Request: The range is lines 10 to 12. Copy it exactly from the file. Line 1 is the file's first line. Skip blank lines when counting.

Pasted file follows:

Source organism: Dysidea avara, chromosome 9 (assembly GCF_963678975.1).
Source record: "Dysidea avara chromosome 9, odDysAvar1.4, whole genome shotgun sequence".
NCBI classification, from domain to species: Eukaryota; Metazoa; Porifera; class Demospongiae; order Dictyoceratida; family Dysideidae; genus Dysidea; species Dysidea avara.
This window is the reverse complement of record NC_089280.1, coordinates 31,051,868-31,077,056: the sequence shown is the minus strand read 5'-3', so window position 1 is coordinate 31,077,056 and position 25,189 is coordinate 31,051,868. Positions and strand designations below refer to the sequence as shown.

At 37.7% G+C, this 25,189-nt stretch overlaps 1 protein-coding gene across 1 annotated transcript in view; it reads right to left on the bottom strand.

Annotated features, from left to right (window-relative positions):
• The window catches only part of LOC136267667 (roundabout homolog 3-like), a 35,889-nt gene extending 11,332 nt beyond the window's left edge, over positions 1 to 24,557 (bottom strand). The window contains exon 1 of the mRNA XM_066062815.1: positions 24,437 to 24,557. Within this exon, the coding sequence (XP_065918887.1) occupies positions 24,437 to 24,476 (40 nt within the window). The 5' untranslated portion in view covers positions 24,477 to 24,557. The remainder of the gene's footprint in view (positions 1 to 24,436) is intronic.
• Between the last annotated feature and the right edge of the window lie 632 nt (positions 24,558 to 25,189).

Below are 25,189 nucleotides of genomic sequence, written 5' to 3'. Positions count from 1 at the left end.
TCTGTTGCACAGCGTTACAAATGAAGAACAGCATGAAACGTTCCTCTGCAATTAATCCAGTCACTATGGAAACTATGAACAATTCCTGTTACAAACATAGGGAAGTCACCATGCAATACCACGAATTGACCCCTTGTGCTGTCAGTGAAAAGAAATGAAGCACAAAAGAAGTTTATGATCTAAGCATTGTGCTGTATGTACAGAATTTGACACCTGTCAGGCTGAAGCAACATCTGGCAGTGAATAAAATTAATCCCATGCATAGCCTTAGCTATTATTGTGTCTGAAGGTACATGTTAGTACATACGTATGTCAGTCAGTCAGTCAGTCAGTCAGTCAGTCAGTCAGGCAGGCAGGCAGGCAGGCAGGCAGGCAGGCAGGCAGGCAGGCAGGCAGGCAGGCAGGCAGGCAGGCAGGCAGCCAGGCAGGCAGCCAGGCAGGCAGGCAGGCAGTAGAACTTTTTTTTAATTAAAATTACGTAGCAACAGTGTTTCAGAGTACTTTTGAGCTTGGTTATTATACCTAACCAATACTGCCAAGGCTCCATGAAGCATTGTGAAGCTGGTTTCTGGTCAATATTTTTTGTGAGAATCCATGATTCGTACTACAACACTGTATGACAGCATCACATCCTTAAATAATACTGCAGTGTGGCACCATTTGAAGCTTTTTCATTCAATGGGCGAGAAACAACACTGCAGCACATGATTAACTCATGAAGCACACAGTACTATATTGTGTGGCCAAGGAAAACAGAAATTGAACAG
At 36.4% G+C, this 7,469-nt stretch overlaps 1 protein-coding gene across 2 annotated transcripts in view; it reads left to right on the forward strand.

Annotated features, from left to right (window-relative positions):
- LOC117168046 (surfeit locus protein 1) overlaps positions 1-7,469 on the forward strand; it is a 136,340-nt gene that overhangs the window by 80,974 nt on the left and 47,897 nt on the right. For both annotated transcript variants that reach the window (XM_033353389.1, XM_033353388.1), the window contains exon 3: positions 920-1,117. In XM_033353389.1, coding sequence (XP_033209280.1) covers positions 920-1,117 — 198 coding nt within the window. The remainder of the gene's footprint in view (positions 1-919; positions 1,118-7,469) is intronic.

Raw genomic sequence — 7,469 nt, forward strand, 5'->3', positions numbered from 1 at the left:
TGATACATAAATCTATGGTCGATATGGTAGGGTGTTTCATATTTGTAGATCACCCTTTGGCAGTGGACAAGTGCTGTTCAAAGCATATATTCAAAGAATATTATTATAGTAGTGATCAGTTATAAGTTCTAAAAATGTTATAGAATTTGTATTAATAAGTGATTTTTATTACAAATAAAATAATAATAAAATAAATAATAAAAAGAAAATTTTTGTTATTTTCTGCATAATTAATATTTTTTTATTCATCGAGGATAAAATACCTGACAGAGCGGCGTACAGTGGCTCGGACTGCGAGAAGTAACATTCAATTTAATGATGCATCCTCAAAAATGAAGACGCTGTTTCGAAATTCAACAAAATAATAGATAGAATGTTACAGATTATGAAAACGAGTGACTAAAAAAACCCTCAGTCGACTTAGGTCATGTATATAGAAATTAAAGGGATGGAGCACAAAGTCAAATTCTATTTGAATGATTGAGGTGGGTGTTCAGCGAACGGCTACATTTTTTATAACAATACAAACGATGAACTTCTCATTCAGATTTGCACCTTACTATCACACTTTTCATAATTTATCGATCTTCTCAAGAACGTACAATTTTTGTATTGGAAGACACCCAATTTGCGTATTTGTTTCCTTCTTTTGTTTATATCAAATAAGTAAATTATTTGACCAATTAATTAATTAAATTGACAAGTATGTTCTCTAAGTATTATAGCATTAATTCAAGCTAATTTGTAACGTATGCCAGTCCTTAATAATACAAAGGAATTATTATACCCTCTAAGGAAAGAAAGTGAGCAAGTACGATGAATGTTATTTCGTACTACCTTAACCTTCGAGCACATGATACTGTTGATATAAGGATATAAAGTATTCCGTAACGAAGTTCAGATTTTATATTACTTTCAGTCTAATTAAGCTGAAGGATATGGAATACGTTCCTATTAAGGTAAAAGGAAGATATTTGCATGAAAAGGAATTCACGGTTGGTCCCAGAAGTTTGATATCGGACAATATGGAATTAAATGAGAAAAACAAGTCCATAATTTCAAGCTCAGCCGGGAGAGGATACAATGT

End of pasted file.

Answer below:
TCTGTTGCACAGCGTTACAAATGAAGAACAGCATGAAACGTTCCTCTGCAATTAATCCAGTCACTATGGAAACTATGAACAATTCCTGTTACAAACATAGGGAAGTCACCATGCAATACCACGAATTGACCCCTTGTGCTGTCAGTGAAAAGAAATGAAGCACAAAAGAAGTTTATGATCTAAGCATTGTGCTGTATGTACAGAATTTGACACCTGTCAGGCTGAAGCAACATCTGGCAGTGAATAAAATTAATCCCATGCATAGCCTTAGCTATTATTGTGTCTGAAGGTACATGTTAGTACATACGTATGTCAGTCAGTCAGTCAGTCAGTCAGTCAGTCAGTCAGGCAGGCAGGCAGGCAGGCAGGCAGGCAGGCAGGCAGGCAGGCAGGCAGGCAGGCAGGCAGGCAGGCAGGCAGCCAGGCAGGCAGCCAGGCAGGCAGGCAGGCAGTAGAACTTTTTTTTAATTAAAATTACGTAGCAACAGTGTTTCAGAGTACTTTTGAGCTTGGTTATTATACCTAACCAATACTGCCAAGGCTCCATGAAGCATTGTGAAGCTGGTTTCTGGTCAATATTTTTTGTGAGAATCCATGATTCGTACTACAACACTGTATGACAGCATCACATCCTTAAATAATACTGCAGTGTGGCACCATTTGAAGCTTTTTCATTCAATGGGCGAGAAACAACACTGCAGCACATGATTAACTCATGAAGCACACAGTACTATATTGTGTGGCCAAGGAAAACAGAAATTGAACAG
At 36.4% G+C, this 7,469-nt stretch overlaps 1 protein-coding gene across 2 annotated transcripts in view; it reads left to right on the forward strand.

Annotated features, from left to right (window-relative positions):